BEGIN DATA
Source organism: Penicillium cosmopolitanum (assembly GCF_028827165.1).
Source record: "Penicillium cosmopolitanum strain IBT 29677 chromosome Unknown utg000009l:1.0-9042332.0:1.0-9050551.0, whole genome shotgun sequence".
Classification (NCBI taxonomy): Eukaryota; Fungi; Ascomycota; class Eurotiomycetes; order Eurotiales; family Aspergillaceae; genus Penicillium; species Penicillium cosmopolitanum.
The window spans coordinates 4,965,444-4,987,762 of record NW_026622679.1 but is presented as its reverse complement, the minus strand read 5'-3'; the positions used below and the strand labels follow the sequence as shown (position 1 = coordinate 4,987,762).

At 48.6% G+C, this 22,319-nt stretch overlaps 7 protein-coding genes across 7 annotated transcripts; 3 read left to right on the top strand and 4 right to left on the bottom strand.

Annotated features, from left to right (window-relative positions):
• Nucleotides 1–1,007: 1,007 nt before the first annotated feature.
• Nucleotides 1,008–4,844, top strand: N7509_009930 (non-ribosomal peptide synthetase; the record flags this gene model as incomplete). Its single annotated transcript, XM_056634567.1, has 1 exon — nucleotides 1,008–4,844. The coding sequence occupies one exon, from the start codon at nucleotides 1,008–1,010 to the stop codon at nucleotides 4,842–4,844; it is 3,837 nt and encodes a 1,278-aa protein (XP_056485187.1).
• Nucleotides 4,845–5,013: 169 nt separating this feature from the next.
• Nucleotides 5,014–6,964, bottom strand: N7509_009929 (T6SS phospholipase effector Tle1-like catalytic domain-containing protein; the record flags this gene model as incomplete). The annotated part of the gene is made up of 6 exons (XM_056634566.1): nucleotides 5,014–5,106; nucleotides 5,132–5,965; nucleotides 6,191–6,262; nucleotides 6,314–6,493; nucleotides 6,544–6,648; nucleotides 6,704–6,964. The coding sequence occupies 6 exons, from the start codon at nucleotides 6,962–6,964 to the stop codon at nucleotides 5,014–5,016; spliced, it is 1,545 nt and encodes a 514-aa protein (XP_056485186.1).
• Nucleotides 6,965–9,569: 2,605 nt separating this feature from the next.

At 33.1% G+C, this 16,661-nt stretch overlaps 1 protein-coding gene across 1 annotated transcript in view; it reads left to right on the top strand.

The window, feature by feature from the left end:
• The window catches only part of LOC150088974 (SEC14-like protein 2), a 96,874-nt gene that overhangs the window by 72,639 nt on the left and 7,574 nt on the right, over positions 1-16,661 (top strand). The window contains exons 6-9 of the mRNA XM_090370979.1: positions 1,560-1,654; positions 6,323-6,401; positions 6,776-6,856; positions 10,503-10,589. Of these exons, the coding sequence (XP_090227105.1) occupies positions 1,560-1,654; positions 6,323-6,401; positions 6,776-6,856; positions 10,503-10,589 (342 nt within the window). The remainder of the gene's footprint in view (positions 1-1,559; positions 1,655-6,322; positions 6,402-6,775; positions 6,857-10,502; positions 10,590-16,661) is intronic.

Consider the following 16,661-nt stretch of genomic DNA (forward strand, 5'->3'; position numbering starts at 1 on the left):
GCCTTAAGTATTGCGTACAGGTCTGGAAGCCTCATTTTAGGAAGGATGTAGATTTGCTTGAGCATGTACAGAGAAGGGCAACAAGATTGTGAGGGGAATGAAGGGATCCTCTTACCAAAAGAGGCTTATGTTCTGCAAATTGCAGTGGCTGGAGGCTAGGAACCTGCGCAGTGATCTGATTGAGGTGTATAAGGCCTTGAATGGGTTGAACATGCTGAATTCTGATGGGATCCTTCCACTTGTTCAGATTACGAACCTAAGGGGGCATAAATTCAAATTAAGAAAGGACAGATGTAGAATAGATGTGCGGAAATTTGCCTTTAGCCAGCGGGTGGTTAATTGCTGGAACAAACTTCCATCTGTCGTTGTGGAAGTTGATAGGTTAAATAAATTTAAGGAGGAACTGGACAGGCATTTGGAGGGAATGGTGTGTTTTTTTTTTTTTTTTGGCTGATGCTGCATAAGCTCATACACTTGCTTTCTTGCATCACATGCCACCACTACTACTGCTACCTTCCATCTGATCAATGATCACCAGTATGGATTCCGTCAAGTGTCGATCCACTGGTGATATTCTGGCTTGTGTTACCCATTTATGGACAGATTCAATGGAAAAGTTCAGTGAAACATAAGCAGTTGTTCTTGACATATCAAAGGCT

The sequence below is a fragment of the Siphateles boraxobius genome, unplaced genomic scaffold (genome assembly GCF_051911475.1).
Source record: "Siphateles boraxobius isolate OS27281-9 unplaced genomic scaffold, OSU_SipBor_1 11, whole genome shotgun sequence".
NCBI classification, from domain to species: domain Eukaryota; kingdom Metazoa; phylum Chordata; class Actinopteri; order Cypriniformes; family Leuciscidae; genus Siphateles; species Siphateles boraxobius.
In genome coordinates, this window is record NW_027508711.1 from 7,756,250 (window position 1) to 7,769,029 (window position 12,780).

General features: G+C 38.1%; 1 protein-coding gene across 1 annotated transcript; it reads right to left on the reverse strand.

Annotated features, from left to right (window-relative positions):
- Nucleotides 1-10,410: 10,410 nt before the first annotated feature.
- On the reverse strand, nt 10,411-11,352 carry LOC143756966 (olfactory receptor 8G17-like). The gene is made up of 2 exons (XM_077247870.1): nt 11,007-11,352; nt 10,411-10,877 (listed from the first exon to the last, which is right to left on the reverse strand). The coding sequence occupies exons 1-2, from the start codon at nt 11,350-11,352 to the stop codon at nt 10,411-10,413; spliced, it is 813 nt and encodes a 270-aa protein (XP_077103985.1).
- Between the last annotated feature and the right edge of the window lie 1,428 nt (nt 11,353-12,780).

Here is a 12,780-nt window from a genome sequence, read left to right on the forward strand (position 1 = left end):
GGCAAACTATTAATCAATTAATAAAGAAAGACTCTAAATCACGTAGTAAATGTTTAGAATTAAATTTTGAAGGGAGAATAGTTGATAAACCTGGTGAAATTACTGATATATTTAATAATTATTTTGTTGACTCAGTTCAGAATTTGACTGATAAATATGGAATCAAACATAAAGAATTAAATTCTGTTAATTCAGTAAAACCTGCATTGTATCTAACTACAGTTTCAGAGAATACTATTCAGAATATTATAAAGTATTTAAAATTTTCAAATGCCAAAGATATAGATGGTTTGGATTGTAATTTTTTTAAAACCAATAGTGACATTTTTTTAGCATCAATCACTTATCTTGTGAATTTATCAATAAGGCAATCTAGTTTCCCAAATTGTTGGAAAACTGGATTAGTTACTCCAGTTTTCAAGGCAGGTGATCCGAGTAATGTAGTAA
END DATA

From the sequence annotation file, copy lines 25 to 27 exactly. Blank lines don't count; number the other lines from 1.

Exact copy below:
- Between the last annotated feature and the right edge of the window lie 1,428 nt (nt 11,353-12,780).

Here is a 12,780-nt window from a genome sequence, read left to right on the forward strand (position 1 = left end):
GGCAAACTATTAATCAATTAATAAAGAAAGACTCTAAATCACGTAGTAAATGTTTAGAATTAAATTTTGAAGGGAGAATAGTTGATAAACCTGGTGAAATTACTGATATATTTAATAATTATTTTGTTGACTCAGTTCAGAATTTGACTGATAAATATGGAATCAAACATAAAGAATTAAATTCTGTTAATTCAGTAAAACCTGCATTGTATCTAACTACAGTTTCAGAGAATACTATTCAGAATATTATAAAGTATTTAAAATTTTCAAATGCCAAAGATATAGATGGTTTGGATTGTAATTTTTTTAAAACCAATAGTGACATTTTTTTAGCATCAATCACTTATCTTGTGAATTTATCAATAAGGCAATCTAGTTTCCCAAATTGTTGGAAAACTGGATTAGTTACTCCAGTTTTCAAGGCAGGTGATCCGAGTAATGTAGTAA